When it comes to the public larder, all
hands aboard except if you want to actually
do something to make the entire county a tiny
bit better, like putting one of those new fangled
non-leak type roofs on the courthouse.
This is what taxpayers and voters are left
with under single-member districts, and read-
ing the tea leaves it seems clear that regardless
of the public pulse on county-
wide voting, that issue is dead The only
on arrival. ground in
During their most recent governmc
meeting commissioners were that wor
asked by a resident to put the that worC
question to another referen- today me
dum, as the City of Port St. ing tomor
Joe is with Sunday alcohol stands ta
sales, arise front
Only a federal judge could dation as
really implement county-wide
voting,' he was told in part, mercury.
underscoring the smoke-and-
mirrors reality of referendums in this county.
The resident wondered then if Roberts
Rules of Order could not be waived to allow
another vote- among commissioners on the
question of returning to county-wide voting.
Pandora's__ Box would be opened was the
warning from commissioners, and again elect-
ed officials wiggled away from the uncomfort-
able task of actually having to make hard
Sure, they opened that box, waived
Roberts Rules of Order almost a year ago to
the day to vote on moving forward on county-
wide voting.
Yes, at that same meeting two commis-
sioners pledged to resign should they ever
reverse course again as they had done
during a nearly year-long minuet following
a 2004 referendum, which, to refresh the
foggy memories of commissioners, revealed
an overwhelming mandate to revert to county-
wide voting, .. ...
Yes, onie of those same *commissioners
pushed to kill funding for the legal fight for
county-wide voting during budget hearings

Guns Ain't N,

And she waited and worried. And prayed for a V-
There were other islands and other invasions.
Mother said later there were eight in all. I don't recall
hearing any numbers from Daddy.
He was on Palawan Island in the Philippines
when Leon turned three. On my eldest's son's
third birthday I held him up over the cake so he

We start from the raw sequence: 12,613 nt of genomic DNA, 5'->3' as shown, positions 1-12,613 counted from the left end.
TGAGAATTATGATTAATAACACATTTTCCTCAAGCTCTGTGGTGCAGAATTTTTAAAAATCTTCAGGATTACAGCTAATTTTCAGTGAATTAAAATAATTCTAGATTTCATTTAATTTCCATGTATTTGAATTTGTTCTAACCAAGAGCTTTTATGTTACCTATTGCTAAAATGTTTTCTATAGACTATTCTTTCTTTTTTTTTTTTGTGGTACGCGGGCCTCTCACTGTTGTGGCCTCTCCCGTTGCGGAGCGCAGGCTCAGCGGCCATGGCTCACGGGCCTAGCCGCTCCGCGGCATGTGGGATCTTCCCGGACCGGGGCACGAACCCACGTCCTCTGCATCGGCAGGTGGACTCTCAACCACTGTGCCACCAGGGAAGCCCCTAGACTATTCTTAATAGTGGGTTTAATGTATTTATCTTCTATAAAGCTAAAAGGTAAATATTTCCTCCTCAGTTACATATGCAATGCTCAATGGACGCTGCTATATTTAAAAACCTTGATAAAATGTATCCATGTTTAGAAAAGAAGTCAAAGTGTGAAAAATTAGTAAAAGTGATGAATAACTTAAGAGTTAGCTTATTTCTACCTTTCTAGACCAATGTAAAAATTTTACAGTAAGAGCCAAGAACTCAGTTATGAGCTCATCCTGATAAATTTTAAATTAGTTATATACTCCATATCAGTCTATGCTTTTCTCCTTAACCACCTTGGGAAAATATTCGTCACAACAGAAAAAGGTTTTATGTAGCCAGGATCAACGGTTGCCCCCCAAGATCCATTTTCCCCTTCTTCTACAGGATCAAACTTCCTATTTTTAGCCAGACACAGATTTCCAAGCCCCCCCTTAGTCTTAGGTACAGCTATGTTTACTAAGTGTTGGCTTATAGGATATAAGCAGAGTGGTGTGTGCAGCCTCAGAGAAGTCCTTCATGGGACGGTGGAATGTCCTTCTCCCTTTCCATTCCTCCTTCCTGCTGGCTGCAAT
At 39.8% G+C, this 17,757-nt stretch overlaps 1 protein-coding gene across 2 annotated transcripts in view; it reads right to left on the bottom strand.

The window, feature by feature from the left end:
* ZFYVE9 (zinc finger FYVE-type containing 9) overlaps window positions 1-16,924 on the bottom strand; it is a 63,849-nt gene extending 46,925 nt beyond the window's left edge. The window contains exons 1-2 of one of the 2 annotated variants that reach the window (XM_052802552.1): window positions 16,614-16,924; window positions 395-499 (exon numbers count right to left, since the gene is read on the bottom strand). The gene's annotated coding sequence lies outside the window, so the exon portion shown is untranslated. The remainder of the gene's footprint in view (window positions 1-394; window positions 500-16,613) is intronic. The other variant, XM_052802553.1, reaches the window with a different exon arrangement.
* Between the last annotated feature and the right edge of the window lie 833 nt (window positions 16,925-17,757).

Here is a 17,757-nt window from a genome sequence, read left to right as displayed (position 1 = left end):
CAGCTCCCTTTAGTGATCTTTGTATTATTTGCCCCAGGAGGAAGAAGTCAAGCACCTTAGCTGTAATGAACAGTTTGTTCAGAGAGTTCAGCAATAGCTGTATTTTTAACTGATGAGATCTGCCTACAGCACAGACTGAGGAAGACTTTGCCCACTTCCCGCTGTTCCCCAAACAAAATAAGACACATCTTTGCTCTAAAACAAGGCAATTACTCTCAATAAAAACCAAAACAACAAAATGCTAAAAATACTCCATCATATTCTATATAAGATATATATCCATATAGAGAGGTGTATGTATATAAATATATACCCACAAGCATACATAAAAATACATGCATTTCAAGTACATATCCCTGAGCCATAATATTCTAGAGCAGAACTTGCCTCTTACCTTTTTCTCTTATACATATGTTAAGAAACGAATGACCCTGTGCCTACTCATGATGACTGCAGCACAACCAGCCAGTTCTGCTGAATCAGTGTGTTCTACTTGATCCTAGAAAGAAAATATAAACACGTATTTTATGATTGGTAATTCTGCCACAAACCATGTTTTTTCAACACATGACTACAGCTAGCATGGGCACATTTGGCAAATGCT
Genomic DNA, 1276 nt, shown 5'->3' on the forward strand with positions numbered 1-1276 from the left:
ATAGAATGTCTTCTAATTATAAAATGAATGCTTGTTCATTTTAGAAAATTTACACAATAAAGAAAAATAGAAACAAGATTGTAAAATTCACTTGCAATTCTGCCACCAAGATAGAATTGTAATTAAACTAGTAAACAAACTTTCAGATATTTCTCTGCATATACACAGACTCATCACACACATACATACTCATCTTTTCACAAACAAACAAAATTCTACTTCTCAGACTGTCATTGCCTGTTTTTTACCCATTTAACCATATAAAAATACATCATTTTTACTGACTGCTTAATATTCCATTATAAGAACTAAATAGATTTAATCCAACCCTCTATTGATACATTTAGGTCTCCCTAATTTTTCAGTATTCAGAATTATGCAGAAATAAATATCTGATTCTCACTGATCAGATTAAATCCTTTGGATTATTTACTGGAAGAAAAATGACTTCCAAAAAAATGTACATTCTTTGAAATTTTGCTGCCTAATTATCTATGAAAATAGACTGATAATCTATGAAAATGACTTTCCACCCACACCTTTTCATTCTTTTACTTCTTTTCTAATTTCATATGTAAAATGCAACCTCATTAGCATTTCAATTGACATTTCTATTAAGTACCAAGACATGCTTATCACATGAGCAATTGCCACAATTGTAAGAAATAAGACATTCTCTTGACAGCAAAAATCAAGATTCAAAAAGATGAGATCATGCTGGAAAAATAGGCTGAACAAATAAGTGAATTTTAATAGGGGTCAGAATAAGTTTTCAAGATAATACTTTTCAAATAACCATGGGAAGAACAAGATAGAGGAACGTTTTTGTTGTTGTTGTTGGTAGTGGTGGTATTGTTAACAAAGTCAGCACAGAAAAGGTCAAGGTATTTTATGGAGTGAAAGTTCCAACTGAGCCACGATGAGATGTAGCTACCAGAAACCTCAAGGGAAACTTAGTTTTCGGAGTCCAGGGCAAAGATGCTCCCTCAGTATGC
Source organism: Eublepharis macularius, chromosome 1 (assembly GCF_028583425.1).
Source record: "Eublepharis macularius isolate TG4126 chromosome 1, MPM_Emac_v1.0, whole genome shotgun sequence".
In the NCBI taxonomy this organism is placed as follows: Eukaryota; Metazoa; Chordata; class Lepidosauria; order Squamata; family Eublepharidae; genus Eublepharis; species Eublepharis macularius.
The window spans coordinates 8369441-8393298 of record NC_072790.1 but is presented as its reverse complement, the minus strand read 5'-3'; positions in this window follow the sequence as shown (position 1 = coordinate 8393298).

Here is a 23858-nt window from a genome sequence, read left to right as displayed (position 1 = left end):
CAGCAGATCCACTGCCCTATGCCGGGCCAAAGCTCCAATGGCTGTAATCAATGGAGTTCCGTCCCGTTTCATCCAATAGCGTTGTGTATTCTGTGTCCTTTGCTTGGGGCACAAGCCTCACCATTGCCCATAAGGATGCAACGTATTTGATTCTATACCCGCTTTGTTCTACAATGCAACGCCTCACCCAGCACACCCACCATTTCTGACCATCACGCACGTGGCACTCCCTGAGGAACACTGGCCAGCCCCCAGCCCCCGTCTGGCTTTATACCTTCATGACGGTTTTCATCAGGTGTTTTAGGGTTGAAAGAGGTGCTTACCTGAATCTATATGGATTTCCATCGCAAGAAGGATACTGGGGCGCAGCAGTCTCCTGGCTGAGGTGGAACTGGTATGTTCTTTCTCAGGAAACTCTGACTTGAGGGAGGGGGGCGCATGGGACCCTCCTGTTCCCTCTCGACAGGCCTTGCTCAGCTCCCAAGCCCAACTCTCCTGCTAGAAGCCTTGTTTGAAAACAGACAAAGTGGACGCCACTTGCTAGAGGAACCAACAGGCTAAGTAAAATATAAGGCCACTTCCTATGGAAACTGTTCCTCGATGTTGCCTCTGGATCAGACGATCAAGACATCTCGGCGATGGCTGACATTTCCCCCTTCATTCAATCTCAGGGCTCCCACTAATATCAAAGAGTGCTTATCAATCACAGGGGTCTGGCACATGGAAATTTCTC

could blow out all the candles in one breath. I ate
ice cream with him. We laughed and rolled on the
floor. It is the way a third birthday is supposed to
be celebrated...
Daddy sailed back under the Golden Gate Bridge
December .19, 1945, and received his Honorable
Discharge in January of 1946. He came home to
a wife who had worried herself down t6 a hundred
pounds and a three and a. half year old son who
resented the sudden appearance of this "stranger"
into his life.
It took moree than a while" .for the friction

Send Address Change to:
Post Office Box 308
Port St. Joe, FL 32457-0308
Phone (850) 227-1278

PORT ST. JOE, FL 32457


this summer, but his resignation has not
arrived as of this date.
Yes, the other commissioner had repeat-
edly said these past few weeks that he sup-
ports single-member districts, and not only
has he not resigned, he is running for re-elec-
A commissioner can trot out the tired
line about the astronomical costs of over-
turning the federal decree mandating single-
member districts even though evidence from
surrounding counties including Franklin
and Washington indicate
common the process would likely cost

county chump change compared to
?nt is tearing down a building and
Spilling the hole. ,
s spoken And. commissioners
an noth- can co-opt a grassroots citi-
-row, that zens' effort aimed at actually
ken today "reducing" taxes by essential-
1 a foun- ly maintaining the status quo
stable a while declaring a Herculean
table as fiscal victory, ignoring that
taxpayers have seen the
same theatrical performance
before, with differing numbers.
The only common ground in county gov-
ernment is that words spoken today mean
nothing tomorrow, that stands taken today
arise from a foundation as stable as mercury.
What is painfully clear is that those coun-
ty-wide voting referendums were just part of
a series of dodges that commissioners believe
they are free to employ with impunity.
Three commissioners obviously never
intended to push the county into a federal
courtroom to toss away single-member dis-,
tricts: apparently, because they believe 'voters
too stupid to.know their best interests.
This conceit drives the inefficient govern-
ment we have, where the public trough is a
part of a patronage and back-scratcIhing sys-
tem that results in private lots being improved
at taxpayer expense while the courthouse fills
with water like the Titanic.
Is county-wide voting the panacea? Maybe